Purdue University`s website goes even further by offering a table that allows a breeder to compare the rents he would pay for various income, costs and prices under a cash lease, Crop Share and Flex Cash. While this table is designed for U.S. breeders, it can be easily adapted to Canadian crops. This table is just a link on a website with a wide range of information about land leasing. www.agecon.purdue.edu/extension/pubs/farmland_values_resources. Asp The price adjustment factor can be determined by reports comparing the current year`s prices with the price of crop insurance. For example, if the price of wheat rises by $1 to $6.50/bu. The basic interest rate is revised upwards by 6.5/5.5 times the base rate of $44, or $52 per hectare. Both landlords and tenants benefit from higher prices. If the price had dropped by 50 cents, the rent would be reduced to 5.0/5.5 times $44, or $36 per hectare. Part cutting is not as widespread as it used to be, but it is still a popular agreement between landowners and tenants.
The amount of land, buildings and expenses made available by the owner determines its share of the harvest. It is not uncommon to see that the owners share 18 to 35 per cent of the crop. Leasing plant shares is becoming increasingly rare because many landowners do not want to take a risk of yield or price. These leases are usually 75 percent tenants: 25 percent landlords. If fertilizers and chemicals are shared, then the rental contract moves to 66 percent tenants: 33 percent owner. It is important to agree on how yields will be measured and when prices will be set. As falling prices tend to be lower, the agreement could use an average fall and spring price to determine the price. Good points out that flexible cash agreements could be made on the basis of a basket of crops reflecting the rotation of individual crops or crops. Prices can be compared to previous year`s prices or a moving average of a number of previous year`s prices; which will remove some of the price volatility from the calculation. The basic cash rate could reflect local fair value or be determined exactly as the cash rental rate is agreed.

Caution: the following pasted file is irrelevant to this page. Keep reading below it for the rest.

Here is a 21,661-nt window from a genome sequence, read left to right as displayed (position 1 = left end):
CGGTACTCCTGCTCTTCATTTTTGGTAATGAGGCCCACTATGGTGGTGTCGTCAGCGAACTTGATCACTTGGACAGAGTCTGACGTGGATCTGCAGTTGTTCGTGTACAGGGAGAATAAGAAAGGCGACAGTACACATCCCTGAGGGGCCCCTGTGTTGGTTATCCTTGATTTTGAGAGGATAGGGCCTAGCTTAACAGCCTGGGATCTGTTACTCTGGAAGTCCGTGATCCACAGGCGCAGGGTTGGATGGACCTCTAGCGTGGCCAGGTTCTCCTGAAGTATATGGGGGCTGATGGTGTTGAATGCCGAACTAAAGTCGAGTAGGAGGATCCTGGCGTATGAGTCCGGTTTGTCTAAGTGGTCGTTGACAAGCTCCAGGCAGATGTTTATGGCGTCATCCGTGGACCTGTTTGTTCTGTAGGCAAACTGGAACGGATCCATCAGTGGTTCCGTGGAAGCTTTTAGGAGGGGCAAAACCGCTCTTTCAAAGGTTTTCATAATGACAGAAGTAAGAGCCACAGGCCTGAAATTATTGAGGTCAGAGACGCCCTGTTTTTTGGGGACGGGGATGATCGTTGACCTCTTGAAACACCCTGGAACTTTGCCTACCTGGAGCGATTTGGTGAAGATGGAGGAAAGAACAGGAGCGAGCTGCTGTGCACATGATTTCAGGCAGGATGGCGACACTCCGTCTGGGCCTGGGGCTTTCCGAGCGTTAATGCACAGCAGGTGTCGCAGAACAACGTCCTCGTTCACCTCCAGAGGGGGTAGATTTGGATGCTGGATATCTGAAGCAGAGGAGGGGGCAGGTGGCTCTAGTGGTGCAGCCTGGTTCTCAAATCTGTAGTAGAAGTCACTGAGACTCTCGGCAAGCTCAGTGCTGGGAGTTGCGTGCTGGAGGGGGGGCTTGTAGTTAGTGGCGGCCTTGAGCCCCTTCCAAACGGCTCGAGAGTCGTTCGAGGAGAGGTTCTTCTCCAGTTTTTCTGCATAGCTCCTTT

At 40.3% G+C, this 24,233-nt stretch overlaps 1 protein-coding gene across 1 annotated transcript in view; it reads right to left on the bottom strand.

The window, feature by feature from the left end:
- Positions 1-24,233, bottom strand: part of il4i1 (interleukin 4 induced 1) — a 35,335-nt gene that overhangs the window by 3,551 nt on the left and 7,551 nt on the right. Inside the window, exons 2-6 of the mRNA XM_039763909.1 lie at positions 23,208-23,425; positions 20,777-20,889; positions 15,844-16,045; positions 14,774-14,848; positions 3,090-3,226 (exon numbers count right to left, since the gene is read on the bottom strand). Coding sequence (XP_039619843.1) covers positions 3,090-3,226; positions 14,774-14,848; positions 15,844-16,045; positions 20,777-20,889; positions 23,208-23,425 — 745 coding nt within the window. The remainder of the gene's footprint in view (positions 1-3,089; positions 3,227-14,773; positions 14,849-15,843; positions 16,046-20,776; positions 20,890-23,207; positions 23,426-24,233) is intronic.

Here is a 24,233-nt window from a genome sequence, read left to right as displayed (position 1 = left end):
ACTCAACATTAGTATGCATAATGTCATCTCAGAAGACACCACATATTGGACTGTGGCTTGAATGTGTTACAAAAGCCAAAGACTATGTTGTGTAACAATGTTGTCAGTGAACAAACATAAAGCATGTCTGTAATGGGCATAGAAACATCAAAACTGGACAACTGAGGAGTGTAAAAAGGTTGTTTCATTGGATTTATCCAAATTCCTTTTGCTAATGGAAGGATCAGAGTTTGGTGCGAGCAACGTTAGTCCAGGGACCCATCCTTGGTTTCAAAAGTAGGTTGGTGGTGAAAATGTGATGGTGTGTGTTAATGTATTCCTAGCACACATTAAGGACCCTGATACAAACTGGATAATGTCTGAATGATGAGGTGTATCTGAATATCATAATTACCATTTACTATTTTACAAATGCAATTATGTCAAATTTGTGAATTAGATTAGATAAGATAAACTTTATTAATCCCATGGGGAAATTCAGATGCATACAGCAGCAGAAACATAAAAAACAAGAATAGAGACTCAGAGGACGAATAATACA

It could be defined by welcoming a percentage of the yield and price of the crop. Since the contribution approach requires detailed budgeting, Nibourg indicates that many donors simply do not attach themselves to the market approach for the determination of the share of the crop, support the common allocation in the area and then modify the agreement to reflect unusual circumstances, such as the owner. B that delivers grain deposits or provides some of the work or equipment. Whether you agree on cash, flexible cash or Crop-Sharen rental, there are many non-monetary factors that should also be included in the agreement. These include soil-working practices, fertility practices, thatch incineration, straw removal, weeding, use of residual herbicide, crop rotation, and specific payments and commitments, such as the possible sale of emission credits. Craig Dobbins goes straight to the point. “In most land leases,” says the ag economist at Purdue University, “both parties really have a hard time knowing where the rent should be set.” On the other hand, a portion of the harvest includes the owner in the agricultural process, including marketing, purchasing equipment and even choosing the crop. So what`s the best option? Crop action or leasing? The answer is that it depends. The lessor could also be considered a farmer if the lease is structured as a detailed crop plan in which the landowner retains control over land use, crops, fertilizer rates and pesticide use.